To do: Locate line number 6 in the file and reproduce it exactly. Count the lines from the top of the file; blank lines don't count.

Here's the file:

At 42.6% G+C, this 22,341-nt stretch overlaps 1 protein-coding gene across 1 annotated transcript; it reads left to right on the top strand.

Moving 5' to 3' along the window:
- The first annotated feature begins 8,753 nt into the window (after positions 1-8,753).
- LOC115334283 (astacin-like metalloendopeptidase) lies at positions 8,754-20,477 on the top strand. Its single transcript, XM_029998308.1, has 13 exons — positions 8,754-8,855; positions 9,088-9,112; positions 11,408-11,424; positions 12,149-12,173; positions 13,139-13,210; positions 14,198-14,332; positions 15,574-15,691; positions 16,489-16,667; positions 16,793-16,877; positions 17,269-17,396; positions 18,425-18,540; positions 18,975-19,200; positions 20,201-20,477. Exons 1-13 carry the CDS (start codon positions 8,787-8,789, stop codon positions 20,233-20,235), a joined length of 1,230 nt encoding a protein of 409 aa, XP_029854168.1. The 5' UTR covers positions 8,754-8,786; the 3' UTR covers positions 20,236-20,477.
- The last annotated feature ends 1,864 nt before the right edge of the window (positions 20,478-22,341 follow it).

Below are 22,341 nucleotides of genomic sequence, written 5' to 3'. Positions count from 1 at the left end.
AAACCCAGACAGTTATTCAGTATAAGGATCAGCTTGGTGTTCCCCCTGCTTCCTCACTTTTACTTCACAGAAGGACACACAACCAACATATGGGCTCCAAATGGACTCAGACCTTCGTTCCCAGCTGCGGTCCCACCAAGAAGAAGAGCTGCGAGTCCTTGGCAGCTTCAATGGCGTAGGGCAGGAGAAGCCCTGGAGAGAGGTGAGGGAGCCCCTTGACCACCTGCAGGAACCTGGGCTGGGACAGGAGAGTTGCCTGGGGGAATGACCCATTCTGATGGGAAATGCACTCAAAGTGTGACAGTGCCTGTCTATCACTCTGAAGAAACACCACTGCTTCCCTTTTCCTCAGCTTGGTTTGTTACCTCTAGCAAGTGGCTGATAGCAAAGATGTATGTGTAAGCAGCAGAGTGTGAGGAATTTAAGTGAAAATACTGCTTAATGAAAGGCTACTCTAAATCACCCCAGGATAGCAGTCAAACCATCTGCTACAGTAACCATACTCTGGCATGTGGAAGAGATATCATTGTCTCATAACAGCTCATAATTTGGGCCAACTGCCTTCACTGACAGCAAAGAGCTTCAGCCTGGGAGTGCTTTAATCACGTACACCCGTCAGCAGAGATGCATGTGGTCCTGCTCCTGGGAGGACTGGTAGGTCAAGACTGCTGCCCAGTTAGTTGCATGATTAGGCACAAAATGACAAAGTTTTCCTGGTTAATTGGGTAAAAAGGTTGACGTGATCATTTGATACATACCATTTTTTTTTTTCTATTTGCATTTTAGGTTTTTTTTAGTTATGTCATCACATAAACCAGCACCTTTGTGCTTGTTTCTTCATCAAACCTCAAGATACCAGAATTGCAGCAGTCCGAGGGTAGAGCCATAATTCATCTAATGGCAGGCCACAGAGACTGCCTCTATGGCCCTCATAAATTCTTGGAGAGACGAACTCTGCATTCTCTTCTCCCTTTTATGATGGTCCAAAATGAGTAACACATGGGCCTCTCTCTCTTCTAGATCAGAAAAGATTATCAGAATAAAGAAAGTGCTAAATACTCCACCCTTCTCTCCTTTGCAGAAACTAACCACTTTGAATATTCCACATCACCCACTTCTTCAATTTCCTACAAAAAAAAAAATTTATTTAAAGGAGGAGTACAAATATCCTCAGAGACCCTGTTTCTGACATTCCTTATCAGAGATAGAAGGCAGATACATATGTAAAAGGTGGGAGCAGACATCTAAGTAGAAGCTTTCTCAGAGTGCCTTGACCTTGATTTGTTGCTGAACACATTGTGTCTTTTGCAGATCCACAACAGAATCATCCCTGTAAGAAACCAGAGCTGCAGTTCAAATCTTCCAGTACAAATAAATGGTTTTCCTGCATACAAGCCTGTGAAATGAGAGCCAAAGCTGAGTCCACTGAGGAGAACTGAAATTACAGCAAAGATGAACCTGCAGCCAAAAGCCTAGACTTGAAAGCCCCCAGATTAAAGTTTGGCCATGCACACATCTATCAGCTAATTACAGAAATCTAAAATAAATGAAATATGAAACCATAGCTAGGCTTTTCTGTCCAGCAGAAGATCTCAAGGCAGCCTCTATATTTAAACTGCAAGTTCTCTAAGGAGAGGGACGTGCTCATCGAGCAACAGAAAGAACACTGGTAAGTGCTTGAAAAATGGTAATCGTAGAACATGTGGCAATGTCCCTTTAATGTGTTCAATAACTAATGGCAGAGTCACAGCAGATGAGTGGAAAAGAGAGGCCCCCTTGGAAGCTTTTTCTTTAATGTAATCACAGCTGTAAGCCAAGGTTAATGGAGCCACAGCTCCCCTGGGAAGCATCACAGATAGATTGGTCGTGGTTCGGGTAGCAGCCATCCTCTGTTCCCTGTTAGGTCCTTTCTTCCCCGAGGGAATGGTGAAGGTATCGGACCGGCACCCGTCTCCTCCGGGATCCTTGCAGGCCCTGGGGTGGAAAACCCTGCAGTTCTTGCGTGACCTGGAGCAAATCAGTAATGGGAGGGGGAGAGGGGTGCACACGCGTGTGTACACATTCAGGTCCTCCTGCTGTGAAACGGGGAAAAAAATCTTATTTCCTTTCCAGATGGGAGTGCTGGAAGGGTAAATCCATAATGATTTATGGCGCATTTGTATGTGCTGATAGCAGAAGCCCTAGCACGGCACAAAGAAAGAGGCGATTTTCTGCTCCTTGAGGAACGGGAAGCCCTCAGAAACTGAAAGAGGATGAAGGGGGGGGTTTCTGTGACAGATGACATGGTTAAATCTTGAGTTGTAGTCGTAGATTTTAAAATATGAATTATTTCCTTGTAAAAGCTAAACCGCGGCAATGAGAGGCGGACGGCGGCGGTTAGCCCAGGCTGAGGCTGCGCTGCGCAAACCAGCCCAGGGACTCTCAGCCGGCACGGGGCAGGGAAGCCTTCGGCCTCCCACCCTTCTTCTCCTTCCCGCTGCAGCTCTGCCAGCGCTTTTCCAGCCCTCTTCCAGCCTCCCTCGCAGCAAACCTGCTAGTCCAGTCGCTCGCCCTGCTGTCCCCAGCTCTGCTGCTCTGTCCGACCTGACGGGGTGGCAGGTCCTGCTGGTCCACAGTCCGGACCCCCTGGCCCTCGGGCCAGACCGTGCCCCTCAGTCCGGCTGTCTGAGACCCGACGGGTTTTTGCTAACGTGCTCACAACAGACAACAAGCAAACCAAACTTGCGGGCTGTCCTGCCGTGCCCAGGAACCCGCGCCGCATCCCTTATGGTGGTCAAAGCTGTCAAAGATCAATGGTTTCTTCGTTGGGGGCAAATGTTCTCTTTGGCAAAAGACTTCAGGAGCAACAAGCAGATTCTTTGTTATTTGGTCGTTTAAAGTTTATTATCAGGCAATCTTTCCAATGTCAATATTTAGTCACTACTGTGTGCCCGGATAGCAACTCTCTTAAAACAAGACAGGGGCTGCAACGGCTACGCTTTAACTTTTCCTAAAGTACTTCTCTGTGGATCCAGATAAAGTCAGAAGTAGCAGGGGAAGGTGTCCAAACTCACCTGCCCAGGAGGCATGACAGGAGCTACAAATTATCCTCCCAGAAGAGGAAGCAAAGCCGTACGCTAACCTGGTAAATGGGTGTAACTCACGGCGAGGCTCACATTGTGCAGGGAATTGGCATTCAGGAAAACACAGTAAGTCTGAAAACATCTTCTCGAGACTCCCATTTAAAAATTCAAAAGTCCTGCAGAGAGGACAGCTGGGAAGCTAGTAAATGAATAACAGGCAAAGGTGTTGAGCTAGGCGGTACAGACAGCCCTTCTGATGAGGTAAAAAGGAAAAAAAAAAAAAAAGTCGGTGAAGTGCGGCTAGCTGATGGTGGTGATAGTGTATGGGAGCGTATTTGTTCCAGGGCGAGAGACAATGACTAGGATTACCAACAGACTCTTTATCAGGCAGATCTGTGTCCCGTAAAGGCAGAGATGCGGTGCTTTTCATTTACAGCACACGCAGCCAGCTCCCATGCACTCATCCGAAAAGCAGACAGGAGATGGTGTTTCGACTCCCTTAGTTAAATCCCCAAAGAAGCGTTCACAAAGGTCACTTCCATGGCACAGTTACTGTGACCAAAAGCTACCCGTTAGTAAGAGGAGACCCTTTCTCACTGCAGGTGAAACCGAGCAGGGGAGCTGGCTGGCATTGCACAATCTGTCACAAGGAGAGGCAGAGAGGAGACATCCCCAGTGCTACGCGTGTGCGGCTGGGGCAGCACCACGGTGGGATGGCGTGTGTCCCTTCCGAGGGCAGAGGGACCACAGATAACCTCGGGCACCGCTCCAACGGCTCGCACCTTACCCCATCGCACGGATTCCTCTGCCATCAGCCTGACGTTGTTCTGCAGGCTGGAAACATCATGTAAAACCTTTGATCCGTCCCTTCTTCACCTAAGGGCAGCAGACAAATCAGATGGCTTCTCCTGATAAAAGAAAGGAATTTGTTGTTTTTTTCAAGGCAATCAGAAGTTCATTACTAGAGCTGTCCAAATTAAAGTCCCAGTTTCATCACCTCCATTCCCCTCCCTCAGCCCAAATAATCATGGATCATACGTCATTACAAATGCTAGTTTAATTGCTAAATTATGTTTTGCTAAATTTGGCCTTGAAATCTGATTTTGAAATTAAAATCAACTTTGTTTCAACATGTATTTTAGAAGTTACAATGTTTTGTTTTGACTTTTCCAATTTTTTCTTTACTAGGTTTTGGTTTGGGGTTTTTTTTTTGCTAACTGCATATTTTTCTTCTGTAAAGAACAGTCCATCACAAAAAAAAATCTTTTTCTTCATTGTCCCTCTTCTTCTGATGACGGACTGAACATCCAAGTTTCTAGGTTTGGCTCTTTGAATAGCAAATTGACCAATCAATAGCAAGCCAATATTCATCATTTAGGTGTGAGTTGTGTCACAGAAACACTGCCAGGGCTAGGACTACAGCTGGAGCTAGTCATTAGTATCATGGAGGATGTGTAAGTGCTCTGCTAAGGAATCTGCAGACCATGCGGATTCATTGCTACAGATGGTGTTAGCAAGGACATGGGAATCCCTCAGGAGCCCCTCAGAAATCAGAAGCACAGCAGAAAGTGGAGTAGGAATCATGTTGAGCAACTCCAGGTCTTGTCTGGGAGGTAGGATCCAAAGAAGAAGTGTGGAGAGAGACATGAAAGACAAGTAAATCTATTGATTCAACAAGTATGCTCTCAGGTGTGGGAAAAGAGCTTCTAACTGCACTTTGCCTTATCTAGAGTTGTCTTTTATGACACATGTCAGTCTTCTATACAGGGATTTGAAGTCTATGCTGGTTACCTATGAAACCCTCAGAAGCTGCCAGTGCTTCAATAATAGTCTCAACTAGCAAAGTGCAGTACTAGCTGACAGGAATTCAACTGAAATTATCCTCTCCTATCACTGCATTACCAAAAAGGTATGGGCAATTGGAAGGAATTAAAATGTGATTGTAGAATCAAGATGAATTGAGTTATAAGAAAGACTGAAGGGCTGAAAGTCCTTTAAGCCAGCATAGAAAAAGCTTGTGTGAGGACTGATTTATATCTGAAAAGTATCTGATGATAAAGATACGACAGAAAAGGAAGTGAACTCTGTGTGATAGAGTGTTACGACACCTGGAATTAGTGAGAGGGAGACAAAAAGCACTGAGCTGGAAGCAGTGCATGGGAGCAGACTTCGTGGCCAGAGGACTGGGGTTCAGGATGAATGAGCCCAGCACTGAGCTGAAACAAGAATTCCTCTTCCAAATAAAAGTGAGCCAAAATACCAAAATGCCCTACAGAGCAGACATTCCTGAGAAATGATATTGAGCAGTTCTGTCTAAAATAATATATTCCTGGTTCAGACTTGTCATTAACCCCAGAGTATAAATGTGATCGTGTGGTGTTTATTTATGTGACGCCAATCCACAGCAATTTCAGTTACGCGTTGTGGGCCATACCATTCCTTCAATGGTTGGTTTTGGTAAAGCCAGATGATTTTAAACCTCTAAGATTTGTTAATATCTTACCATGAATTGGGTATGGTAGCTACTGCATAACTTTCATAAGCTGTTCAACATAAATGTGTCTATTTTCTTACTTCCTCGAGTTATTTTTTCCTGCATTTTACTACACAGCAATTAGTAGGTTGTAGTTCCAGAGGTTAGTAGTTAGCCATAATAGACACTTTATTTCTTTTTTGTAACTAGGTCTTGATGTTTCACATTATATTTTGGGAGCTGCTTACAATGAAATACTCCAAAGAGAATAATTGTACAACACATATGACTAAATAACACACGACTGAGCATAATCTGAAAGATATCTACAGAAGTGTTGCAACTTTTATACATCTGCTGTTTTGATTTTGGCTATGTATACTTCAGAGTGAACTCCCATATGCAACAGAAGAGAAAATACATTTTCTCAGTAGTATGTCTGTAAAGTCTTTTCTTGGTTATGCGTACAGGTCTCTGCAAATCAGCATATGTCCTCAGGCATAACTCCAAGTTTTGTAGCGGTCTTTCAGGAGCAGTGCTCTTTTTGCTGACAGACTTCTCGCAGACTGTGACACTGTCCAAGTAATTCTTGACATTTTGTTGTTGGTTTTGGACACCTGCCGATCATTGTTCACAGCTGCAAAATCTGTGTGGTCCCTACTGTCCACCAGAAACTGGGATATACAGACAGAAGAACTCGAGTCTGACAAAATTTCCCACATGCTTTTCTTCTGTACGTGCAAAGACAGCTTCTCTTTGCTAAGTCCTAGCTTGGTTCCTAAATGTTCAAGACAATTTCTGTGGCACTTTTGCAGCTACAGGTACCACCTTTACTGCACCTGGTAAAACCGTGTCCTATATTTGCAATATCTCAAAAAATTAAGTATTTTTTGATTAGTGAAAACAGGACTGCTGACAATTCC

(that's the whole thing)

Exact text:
Below are 22,341 nucleotides of genomic sequence, written 5' to 3'. Positions count from 1 at the left end.